Liberty Media seals $4 billion deal to acquire MotoGP


Liberty Media, Formula One’s commercial rights holder, has added MotoGP to its portfolio of sports franchises in a deal valued at $4.32 billion.

The acquisition, which has been mooted since last year, unites under one roof the pinnacle of four-wheeled racing with the premier motorcycle racing championship.

The deal sees Liberty acquire 86% of the shares of MotoGP's parent company Dorna Sports -  headquartered in Spain and helmed for many years by CEO Carmelo Ezpeleta - while Dorna's management retains a 14% stake in the company.

“We are thrilled to expand our portfolio of leading live sports and entertainment assets with the acquisition of MotoGP,” Greg Maffei, Liberty Media President and CEO, said in a statement.

“MotoGP is a global league with a loyal, enthusiastic fan base, captivating racing and a highly cash flow generative financial profile. Carmelo and his management team have built a great sporting spectacle that we can expand to a wider global audience.

"The business has significant upside, and we intend to grow the sport for MotoGP fans, teams, commercial partners and our shareholders.”

“This is the perfect next step in the evolution of MotoGP, and we are excited for what this milestone brings to Dorna, the MotoGP paddock and racing fans,” add Ezpeleta.

“We are proud of the global sport we’ve grown, and this transaction is a testament to the value of the sport today and its growth potential. Liberty has an incredible track record in developing sports assets and we could not wish for a better partner to expand MotoGP’s fanbase around the world.”

Dorna CEO Carmelo Ezpeleta with Carlos Sainz Sr.

The move comes after exclusive talks were initiated between Liberty Media, chaired by telecoms magnate John Malone, and Dorna's largest shareholder, Bridgepoint Group, a British private investment firm that owned 40% of Dorna.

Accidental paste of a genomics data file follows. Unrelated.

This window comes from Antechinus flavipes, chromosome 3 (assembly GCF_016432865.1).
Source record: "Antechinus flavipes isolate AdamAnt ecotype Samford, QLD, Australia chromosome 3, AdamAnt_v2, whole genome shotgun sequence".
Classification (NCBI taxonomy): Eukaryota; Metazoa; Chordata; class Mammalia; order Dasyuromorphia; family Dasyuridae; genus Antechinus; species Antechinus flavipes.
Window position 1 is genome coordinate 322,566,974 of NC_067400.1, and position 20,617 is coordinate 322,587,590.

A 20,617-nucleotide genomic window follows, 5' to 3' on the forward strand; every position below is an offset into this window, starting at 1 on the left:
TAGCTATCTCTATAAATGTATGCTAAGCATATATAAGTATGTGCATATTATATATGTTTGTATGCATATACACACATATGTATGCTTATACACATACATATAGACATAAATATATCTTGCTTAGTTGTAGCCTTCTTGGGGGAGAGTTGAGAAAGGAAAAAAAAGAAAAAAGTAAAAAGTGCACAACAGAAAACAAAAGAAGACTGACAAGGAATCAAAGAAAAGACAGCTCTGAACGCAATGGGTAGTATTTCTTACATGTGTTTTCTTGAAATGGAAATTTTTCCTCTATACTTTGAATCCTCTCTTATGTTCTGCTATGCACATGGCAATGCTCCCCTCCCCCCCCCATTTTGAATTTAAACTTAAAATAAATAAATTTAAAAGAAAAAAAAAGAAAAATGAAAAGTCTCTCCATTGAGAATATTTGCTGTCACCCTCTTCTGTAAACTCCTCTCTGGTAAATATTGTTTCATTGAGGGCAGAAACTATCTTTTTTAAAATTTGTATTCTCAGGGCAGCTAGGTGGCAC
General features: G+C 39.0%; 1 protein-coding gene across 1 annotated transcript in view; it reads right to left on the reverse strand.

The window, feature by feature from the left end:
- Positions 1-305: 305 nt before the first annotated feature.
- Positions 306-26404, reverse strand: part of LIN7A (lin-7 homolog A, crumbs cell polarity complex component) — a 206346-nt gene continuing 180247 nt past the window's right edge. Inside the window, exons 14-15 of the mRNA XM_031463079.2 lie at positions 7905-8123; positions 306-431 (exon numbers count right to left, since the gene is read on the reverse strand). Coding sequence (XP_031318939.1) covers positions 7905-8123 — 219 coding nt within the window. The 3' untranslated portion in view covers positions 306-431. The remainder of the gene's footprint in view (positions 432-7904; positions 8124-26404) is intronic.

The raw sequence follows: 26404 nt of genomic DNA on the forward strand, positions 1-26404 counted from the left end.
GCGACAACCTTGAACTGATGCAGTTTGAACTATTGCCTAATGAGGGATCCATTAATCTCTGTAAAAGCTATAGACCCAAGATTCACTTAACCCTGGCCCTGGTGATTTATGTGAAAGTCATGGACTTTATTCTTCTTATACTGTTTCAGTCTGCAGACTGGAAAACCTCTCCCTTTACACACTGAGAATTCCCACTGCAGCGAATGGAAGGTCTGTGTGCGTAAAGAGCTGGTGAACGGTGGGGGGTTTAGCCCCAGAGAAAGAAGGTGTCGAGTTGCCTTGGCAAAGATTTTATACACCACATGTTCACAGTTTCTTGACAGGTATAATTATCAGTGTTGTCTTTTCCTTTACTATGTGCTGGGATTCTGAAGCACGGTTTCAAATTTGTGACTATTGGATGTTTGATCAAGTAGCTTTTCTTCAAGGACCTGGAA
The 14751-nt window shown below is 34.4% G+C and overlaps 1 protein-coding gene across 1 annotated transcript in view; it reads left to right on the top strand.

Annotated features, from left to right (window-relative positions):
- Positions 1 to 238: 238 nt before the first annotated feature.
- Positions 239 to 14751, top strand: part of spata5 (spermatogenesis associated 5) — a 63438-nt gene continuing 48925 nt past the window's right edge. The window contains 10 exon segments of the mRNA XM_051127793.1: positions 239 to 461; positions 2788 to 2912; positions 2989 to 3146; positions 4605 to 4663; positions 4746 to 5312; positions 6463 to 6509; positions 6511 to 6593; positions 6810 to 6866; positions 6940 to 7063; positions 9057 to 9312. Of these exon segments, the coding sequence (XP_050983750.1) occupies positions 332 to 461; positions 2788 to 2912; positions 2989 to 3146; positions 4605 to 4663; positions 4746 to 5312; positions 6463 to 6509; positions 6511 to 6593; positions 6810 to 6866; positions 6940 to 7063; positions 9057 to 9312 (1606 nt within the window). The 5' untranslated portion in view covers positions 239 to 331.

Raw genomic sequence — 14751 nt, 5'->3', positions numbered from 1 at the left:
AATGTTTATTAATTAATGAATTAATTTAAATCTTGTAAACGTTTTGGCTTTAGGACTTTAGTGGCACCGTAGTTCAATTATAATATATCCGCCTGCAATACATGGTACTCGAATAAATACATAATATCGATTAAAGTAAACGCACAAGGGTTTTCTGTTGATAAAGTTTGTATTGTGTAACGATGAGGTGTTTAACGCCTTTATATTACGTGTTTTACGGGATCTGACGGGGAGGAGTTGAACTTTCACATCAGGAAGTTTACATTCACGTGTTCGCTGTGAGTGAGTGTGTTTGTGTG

Dorna is not just responsible for MotoGP. The company also holds the commercial rights for the World Superbike Championship and the all-electric MotoE class.

Liberty Media’s acquisition would mark a major shift in the landscape of motorsports. It would also raise a number of questions, not the least are potential antitrust concerns by the European Commission.

Lewis Hamilton and Valentino Rossi sharing the track in 2019 after swapping rides.

Back in 2006, CVC Capital Partners faced scrutiny when it acquired Formula One and it was forced by the EU to divest its investment in MotoGP.

Speaking to Italy’s La Gazzetta dello Sport, motorcycle legend Giacomo Agostini Agostini said that he expects “good things” from Liberty's takeover of Moto GP based on its stewardship of F1.

“Since we [MotoGP] are certainly no less in terms of entertainment, indeed, I may be biased, but I believe that our races are even more exciting, I think there is a good margin of growth,” commented the Italian.

Liberty’s move also opens the door to the creation of crossover events or experiences for fans involving the two peak motorsport series.

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